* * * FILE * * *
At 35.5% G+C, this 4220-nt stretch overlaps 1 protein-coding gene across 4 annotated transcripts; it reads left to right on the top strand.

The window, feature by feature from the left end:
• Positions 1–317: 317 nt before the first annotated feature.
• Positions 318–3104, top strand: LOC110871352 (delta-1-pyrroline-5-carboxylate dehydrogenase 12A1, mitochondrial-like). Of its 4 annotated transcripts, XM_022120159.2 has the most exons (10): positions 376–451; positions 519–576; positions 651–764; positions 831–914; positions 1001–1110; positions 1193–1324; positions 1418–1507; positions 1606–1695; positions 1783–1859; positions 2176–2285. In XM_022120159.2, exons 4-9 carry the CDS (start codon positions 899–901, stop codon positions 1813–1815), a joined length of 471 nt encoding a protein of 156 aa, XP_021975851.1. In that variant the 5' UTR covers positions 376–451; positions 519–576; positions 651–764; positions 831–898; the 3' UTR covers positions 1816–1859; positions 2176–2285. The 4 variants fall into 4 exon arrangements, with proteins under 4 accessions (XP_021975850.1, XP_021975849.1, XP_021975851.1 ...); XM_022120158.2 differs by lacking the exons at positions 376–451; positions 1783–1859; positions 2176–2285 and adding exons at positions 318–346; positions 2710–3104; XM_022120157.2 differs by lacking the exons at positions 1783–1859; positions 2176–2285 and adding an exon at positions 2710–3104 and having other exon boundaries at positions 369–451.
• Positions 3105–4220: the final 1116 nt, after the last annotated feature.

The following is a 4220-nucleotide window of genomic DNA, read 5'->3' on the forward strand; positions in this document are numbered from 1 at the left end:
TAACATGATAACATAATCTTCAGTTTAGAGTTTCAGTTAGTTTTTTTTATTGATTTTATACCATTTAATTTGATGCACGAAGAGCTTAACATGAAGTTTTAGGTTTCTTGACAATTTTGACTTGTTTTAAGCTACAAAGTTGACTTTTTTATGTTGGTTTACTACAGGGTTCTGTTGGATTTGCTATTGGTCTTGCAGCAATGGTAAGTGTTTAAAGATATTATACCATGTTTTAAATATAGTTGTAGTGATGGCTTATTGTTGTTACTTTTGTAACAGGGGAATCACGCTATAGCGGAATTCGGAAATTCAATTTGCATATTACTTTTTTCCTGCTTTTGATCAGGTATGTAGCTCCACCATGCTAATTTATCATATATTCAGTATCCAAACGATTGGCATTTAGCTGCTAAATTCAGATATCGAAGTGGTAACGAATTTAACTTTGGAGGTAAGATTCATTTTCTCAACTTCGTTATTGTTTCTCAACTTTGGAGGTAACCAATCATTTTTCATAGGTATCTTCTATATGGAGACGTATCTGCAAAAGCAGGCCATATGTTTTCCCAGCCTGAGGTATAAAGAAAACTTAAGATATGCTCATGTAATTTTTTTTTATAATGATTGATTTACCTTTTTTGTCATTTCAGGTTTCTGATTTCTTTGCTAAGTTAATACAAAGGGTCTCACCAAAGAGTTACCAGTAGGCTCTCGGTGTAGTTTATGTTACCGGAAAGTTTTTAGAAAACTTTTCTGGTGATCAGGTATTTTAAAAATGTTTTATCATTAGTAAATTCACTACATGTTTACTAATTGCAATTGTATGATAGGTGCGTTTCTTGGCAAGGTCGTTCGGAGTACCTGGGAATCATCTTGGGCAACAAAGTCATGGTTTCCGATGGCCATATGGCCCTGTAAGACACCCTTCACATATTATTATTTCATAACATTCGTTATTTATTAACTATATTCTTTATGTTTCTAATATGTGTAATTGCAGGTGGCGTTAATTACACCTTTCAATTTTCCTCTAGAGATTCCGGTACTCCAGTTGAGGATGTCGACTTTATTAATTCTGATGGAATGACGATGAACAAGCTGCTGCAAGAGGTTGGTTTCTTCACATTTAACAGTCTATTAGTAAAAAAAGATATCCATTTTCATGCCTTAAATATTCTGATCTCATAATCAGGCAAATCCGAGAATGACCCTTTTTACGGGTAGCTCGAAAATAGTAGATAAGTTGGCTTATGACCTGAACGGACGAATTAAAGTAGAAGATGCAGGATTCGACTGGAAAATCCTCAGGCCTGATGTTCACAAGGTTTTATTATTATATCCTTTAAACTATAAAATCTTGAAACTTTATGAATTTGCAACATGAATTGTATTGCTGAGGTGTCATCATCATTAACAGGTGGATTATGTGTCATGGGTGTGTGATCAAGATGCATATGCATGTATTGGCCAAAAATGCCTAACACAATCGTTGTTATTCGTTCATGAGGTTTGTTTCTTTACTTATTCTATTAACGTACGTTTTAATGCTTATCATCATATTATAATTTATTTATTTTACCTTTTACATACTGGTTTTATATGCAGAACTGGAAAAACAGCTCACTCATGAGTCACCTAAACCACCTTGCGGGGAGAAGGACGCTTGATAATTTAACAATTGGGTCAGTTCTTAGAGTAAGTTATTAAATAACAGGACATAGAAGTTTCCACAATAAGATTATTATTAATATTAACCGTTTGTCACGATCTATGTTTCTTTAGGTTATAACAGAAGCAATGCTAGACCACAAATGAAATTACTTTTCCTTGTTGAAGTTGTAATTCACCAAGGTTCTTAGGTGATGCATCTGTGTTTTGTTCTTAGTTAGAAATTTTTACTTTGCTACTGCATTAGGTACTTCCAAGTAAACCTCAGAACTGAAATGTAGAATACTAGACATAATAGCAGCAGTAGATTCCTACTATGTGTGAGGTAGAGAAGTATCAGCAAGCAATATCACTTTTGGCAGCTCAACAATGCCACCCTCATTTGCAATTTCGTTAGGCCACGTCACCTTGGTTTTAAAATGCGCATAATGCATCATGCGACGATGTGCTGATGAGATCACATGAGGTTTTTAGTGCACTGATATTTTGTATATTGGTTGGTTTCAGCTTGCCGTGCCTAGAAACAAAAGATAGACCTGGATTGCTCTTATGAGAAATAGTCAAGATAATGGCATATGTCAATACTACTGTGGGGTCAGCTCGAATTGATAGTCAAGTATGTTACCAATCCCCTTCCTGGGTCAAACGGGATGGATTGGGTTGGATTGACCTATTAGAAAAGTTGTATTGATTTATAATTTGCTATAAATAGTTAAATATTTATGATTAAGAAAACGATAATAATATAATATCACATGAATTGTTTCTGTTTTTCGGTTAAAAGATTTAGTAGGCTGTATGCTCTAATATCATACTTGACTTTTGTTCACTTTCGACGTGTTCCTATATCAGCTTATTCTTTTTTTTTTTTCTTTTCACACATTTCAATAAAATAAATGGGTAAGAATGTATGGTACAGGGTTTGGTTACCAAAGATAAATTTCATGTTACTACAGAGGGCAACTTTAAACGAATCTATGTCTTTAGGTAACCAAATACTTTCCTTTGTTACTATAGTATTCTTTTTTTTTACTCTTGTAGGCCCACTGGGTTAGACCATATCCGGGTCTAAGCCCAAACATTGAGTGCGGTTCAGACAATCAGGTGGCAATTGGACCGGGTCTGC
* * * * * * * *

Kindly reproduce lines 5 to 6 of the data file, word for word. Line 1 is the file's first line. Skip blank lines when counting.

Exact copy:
• Positions 3105–4220: the final 1116 nt, after the last annotated feature.

The following is a 4220-nucleotide window of genomic DNA, read 5'->3' on the forward strand; positions in this document are numbered from 1 at the left end: